Tom Hardy's son Louis Thomas Hardy is a fan of Venom, and Hardy took the role to please him: "I wanted to do something my son could watch. So I did something where I bite people's heads off." Louis also guided his father on how to appropriately portray Brock/Venom, since Hardy didn't know the character very well.
Tom Hardy describes Venom as a tragic clown: "There's something funny about the circumstances of having a tragic gift. It's a superpower you don't really want, but at the same time, you love it. It makes you feel special. He's both a reluctant hero and an anti-hero."
This film is well-known to have an extremely difficult production history. The film was originally envisioned as a direct spin-off from Spider-Man 3 (2007), though Topher Grace was stated not to return to the role. Shortly after the franchise was rebooted, the film was announced once again, though this time within continuity of the Webb series. Chris Zylka expressed interest in playing the characters Flash Thompson iteration, which was currently running in the comics at that time. Once The Amazing Spider-Man 2 (2014) was released, Sony announced that "Venom: Carnage" would be a part of their Spider-Man Cinematic Universe. Soon afterward, Sony and Marvel decided to collaborate with the Spider-Man franchise, opting to reboot again and placing a Venom spin-off on hold. Though Sony wishes to continue with their spin-offs of the Spider-Man franchise, no word has been announced on future projects as of February 2018.
Tom Hardy cites The Ren & Stimpy Show (1991) as an influence on the relationship between Eddie Brock and Venom: "I always saw Venom as a lounge lizard, and Eddie Brock as an everyday kind of guy who's inherited this massive ego beast."
Out of several actors that were requested and rumored by fans to play "Carnage" (Jim Carrey, Michael C. Hall, and Michael Fassbender), Cameron Monaghan is the only one to express great interest in playing the role. Monaghan is known for portraying the breakout role and fan favorite "Jerome" on the television series Gotham (2014).
In June 2017, Marvel Producer Kevin Feige confirmed that the movie would not be set in the Marvel Cinematic Universe. However, Amy Pascal contradicted this by saying it would. It was later announced that same month that Venom is its own universe.
This is Michelle Williams' first superhero film. When asked why she wanted to be apart of this movie, she said, "I always like to do things I haven't done before, genres, parts. I like a challenge, and one of those challenges has been stepping into a bigger world."
Venom (2018) is supposedly connected to the Marvel Cinematic Universe according to the film's co-producer Amy Pascal. Though Kevin Feige has stated that's not the case, it's still unknown whether or not this film's actually connected to MARVEL Studios' flagship franchise at all.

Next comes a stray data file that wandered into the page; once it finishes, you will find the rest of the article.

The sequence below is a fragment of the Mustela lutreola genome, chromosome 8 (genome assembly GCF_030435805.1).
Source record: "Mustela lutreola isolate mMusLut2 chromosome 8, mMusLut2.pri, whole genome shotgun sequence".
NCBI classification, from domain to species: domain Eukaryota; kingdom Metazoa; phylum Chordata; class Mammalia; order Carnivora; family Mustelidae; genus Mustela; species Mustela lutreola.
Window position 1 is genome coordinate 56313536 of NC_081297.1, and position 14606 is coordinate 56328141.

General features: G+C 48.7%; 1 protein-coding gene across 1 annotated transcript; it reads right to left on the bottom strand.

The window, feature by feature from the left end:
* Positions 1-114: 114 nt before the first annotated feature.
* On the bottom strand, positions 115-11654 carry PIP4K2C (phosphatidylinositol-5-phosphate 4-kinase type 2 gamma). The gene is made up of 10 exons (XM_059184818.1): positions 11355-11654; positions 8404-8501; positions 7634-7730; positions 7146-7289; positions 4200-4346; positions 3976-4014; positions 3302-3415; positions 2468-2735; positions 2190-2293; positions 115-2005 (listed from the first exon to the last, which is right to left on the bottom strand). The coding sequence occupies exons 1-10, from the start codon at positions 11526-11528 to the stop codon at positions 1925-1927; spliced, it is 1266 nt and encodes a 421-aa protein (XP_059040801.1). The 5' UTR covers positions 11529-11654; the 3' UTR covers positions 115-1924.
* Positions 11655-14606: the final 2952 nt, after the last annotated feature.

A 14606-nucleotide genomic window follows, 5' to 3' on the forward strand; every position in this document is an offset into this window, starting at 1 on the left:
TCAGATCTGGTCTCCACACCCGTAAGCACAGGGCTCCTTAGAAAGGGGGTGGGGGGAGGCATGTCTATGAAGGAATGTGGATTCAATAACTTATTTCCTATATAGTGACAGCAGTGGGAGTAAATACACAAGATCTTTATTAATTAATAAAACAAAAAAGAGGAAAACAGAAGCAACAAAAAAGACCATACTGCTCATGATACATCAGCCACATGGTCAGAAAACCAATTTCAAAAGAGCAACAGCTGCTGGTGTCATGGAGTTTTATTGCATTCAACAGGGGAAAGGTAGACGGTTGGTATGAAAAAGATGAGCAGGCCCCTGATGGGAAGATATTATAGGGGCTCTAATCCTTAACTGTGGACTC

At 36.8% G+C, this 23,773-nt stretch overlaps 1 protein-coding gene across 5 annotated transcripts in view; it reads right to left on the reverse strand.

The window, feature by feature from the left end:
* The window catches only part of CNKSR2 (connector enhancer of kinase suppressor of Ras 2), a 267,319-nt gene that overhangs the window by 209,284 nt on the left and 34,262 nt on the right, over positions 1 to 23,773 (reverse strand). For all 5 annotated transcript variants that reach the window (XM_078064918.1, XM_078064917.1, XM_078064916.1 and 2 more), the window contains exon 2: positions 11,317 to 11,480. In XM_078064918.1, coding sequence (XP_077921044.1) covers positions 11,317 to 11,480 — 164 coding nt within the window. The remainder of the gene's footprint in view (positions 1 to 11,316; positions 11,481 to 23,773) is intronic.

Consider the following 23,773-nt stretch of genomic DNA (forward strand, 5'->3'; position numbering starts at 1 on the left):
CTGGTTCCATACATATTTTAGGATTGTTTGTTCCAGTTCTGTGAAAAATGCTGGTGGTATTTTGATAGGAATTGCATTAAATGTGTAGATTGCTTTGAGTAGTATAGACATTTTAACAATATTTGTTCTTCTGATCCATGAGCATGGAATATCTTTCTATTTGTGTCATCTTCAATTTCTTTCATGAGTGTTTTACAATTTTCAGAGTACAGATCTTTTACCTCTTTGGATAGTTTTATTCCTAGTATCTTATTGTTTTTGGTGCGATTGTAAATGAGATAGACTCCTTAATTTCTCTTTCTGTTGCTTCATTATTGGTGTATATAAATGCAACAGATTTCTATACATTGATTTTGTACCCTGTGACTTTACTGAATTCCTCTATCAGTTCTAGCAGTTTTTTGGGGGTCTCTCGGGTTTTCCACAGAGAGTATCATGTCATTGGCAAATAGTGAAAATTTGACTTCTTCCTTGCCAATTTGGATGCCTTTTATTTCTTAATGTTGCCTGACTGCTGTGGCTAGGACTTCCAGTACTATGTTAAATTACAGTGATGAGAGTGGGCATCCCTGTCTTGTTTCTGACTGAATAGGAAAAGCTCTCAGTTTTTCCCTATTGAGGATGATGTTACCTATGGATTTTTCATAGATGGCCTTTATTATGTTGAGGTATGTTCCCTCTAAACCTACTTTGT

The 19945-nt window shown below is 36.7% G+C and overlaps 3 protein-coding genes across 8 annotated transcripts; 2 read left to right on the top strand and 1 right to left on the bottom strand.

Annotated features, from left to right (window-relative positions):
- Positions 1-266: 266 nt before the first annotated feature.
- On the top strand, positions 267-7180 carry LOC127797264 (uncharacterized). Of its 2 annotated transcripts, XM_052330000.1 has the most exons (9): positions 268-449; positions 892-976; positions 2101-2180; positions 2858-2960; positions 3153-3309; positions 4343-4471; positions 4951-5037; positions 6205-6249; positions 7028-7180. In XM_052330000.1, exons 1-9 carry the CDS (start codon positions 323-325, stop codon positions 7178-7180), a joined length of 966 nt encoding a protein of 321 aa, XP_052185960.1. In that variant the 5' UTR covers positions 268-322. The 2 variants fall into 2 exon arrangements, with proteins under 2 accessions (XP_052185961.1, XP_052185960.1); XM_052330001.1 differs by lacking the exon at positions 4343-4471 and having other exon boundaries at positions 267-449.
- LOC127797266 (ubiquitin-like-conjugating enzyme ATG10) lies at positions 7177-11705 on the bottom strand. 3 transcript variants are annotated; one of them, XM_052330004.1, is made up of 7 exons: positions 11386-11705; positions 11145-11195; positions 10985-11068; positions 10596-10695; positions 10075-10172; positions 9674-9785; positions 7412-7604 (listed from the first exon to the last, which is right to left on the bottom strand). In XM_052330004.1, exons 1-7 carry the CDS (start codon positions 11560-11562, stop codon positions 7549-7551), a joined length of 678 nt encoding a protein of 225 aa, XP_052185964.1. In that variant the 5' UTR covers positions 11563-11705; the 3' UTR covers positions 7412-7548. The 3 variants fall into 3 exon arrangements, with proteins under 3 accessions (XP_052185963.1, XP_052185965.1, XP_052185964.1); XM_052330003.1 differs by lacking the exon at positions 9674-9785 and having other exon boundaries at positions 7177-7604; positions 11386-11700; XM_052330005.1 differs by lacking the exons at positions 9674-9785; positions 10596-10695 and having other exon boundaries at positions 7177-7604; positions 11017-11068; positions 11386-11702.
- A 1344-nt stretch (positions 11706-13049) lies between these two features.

The film's official movie poster is designed in a similar fashion to one of Spider-Man 2 (2004)'s movie posters. In each poster, the design presents the main character's face partially covered by part of his costume.
Tom Hardy based his performance as Eddie Brock/Venom on three actors: Woody Allen ("the tortured neurosis and all the humor that can come from that"), martial artist fighter Conor McGregor ("the taste and capability for uber-violence"), and Redman ("out of control, living rent-free in his head.").
Originally, Tom Hardy was going to portray Venom in motion-capture visual effects, but that plan was scrapped because the features couldn't be imitated: "Your eyes and teeth and tongue are not going to match with his, and you need a seven-foot tall basketball player in a Lycra suit for the physical shots!" Venom is fully computer graphics imagery in the film.
Tom Hardy's first role for a Marvel-related production, his second superhero film since The Dark Knight Rises (2012) (from DC Comics/Entertainment, Marvel's longtime competitor) and his first Columbia/Sony Pictures associated production since Marie Antoinette (2006).
The trivia items below may give away important plot points.
The filmmakers cite the Venom comic storylines "Lethal Protector" (Venom becomes a vigilante guardian hero for San Francisco) and "Planet of the Symbiotes" (Earth is invaded by an army of symbiotes) as an influence on the film.
In the comics, the Venom symbiote was initially attached to Spider-Man (Peter Parker) during the Secret Wars event in 1984. When he realized his costume was alive and was controlling his body, he disposed of it. It would later come in contact with Eddie Brock, and the two would be bonded together to form Venom. This film omits the Spider-Man part of Venom's origin, due to Sony/Columbia selling the Spider-Man rights to Marvel Studios (he would appear in Captain America: Civil War (2016) and Spider-Man: Homecoming (2017)). Instead, the film uses the Life Foundation experimenting with symbiotes. Venom also has no design elements from Spider-Man, instead using a unique symbol.